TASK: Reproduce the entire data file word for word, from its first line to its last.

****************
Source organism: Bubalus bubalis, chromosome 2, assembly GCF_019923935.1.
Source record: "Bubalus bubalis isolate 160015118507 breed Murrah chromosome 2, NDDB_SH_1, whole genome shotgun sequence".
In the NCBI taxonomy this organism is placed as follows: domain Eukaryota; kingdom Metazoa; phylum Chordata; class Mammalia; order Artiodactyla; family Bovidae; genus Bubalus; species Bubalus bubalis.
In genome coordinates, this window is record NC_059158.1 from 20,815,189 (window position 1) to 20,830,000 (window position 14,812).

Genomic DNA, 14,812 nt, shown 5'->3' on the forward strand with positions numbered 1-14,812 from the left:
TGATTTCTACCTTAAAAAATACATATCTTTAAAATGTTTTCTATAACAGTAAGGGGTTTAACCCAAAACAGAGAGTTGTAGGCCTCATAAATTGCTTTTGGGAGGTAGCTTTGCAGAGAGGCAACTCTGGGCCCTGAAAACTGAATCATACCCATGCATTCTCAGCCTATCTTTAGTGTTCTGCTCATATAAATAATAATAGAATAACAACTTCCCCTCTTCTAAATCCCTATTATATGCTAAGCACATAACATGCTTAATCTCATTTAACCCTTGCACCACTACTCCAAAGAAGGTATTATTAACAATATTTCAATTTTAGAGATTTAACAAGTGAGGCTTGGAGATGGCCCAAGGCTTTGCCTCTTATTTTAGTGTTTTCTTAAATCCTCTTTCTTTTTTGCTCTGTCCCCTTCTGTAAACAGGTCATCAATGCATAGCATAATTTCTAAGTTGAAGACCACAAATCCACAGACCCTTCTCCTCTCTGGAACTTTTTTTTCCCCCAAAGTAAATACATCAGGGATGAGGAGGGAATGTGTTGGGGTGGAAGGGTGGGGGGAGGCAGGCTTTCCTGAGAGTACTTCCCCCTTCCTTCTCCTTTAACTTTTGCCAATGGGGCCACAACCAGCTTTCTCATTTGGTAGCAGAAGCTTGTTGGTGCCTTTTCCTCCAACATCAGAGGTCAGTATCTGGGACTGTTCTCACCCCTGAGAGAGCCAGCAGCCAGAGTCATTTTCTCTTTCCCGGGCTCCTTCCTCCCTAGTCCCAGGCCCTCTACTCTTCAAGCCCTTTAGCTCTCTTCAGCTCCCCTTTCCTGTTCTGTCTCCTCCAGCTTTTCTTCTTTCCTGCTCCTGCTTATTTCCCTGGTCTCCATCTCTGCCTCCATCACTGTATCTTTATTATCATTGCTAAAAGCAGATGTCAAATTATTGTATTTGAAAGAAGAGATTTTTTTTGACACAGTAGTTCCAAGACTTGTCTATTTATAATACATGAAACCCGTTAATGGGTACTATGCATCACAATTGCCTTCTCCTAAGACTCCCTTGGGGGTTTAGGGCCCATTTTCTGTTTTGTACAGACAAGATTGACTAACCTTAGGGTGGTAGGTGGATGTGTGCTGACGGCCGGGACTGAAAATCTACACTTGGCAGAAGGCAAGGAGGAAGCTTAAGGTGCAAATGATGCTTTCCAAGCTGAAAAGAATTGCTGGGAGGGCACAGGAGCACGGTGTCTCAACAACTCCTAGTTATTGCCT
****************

Source organism: Bubalus bubalis, chromosome 2, assembly GCF_019923935.1.
Source record: "Bubalus bubalis isolate 160015118507 breed Murrah chromosome 2, NDDB_SH_1, whole genome shotgun sequence".
In the NCBI taxonomy this organism is placed as follows: domain Eukaryota; kingdom Metazoa; phylum Chordata; class Mammalia; order Artiodactyla; family Bovidae; genus Bubalus; species Bubalus bubalis.
In genome coordinates, this window is record NC_059158.1 from 20,815,189 (window position 1) to 20,830,000 (window position 14,812).

Genomic DNA, 14,812 nt, shown 5'->3' on the forward strand with positions numbered 1-14,812 from the left:
TGATTTCTACCTTAAAAAATACATATCTTTAAAATGTTTTCTATAACAGTAAGGGGTTTAACCCAAAACAGAGAGTTGTAGGCCTCATAAATTGCTTTTGGGAGGTAGCTTTGCAGAGAGGCAACTCTGGGCCCTGAAAACTGAATCATACCCATGCATTCTCAGCCTATCTTTAGTGTTCTGCTCATATAAATAATAATAGAATAACAACTTCCCCTCTTCTAAATCCCTATTATATGCTAAGCACATAACATGCTTAATCTCATTTAACCCTTGCACCACTACTCCAAAGAAGGTATTATTAACAATATTTCAATTTTAGAGATTTAACAAGTGAGGCTTGGAGATGGCCCAAGGCTTTGCCTCTTATTTTAGTGTTTTCTTAAATCCTCTTTCTTTTTTGCTCTGTCCCCTTCTGTAAACAGGTCATCAATGCATAGCATAATTTCTAAGTTGAAGACCACAAATCCACAGACCCTTCTCCTCTCTGGAACTTTTTTTTCCCCCAAAGTAAATACATCAGGGATGAGGAGGGAATGTGTTGGGGTGGAAGGGTGGGGGGAGGCAGGCTTTCCTGAGAGTACTTCCCCCTTCCTTCTCCTTTAACTTTTGCCAATGGGGCCACAACCAGCTTTCTCATTTGGTAGCAGAAGCTTGTTGGTGCCTTTTCCTCCAACATCAGAGGTCAGTATCTGGGACTGTTCTCACCCCTGAGAGAGCCAGCAGCCAGAGTCATTTTCTCTTTCCCGGGCTCCTTCCTCCCTAGTCCCAGGCCCTCTACTCTTCAAGCCCTTTAGCTCTCTTCAGCTCCCCTTTCCTGTTCTGTCTCCTCCAGCTTTTCTTCTTTCCTGCTCCTGCTTATTTCCCTGGTCTCCATCTCTGCCTCCATCACTGTATCTTTATTATCATTGCTAAAAGCAGATGTCAAATTATTGTATTTGAAAGAAGAGATTTTTTTTGACACAGTAGTTCCAAGACTTGTCTATTTATAATACATGAAACCCGTTAATGGGTACTATGCATCACAATTGCCTTCTCCTAAGACTCCCTTGGGGGTTTAGGGCCCATTTTCTGTTTTGTACAGACAAGATTGACTAACCTTAGGGTGGTAGGTGGATGTGTGCTGACGGCCGGGACTGAAAATCTACACTTGGCAGAAGGCAAGGAGGAAGCTTAAGGTGCAAATGATGCTTTCCAAGCTGAAAAGAATTGCTGGGAGGGCACAGGAGCACGGTGTCTCAACAACTCCTAGTTATTGCCT